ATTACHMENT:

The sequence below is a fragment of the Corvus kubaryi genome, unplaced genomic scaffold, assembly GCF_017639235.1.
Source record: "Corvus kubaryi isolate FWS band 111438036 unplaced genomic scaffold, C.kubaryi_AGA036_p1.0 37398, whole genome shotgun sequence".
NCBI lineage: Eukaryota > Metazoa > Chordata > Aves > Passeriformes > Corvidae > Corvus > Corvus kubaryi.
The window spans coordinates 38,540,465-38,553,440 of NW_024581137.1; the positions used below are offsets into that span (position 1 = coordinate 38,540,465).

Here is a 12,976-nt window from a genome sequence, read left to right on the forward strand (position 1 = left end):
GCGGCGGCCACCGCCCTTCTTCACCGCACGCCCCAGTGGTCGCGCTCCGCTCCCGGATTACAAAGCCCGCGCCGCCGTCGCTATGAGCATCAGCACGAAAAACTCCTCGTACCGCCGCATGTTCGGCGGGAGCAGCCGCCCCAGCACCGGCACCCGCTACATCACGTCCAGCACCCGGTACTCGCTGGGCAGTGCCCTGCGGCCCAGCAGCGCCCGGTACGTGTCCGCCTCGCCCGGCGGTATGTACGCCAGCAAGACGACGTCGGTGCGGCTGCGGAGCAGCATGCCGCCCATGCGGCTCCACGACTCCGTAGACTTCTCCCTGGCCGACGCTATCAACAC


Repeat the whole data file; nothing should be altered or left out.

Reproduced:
The sequence below is a fragment of the Corvus kubaryi genome, unplaced genomic scaffold, assembly GCF_017639235.1.
Source record: "Corvus kubaryi isolate FWS band 111438036 unplaced genomic scaffold, C.kubaryi_AGA036_p1.0 37398, whole genome shotgun sequence".
NCBI lineage: Eukaryota > Metazoa > Chordata > Aves > Passeriformes > Corvidae > Corvus > Corvus kubaryi.
The window spans coordinates 38,540,465-38,553,440 of NW_024581137.1; the positions used below are offsets into that span (position 1 = coordinate 38,540,465).

Here is a 12,976-nt window from a genome sequence, read left to right on the forward strand (position 1 = left end):
GCGGCGGCCACCGCCCTTCTTCACCGCACGCCCCAGTGGTCGCGCTCCGCTCCCGGATTACAAAGCCCGCGCCGCCGTCGCTATGAGCATCAGCACGAAAAACTCCTCGTACCGCCGCATGTTCGGCGGGAGCAGCCGCCCCAGCACCGGCACCCGCTACATCACGTCCAGCACCCGGTACTCGCTGGGCAGTGCCCTGCGGCCCAGCAGCGCCCGGTACGTGTCCGCCTCGCCCGGCGGTATGTACGCCAGCAAGACGACGTCGGTGCGGCTGCGGAGCAGCATGCCGCCCATGCGGCTCCACGACTCCGTAGACTTCTCCCTGGCCGACGCTATCAACAC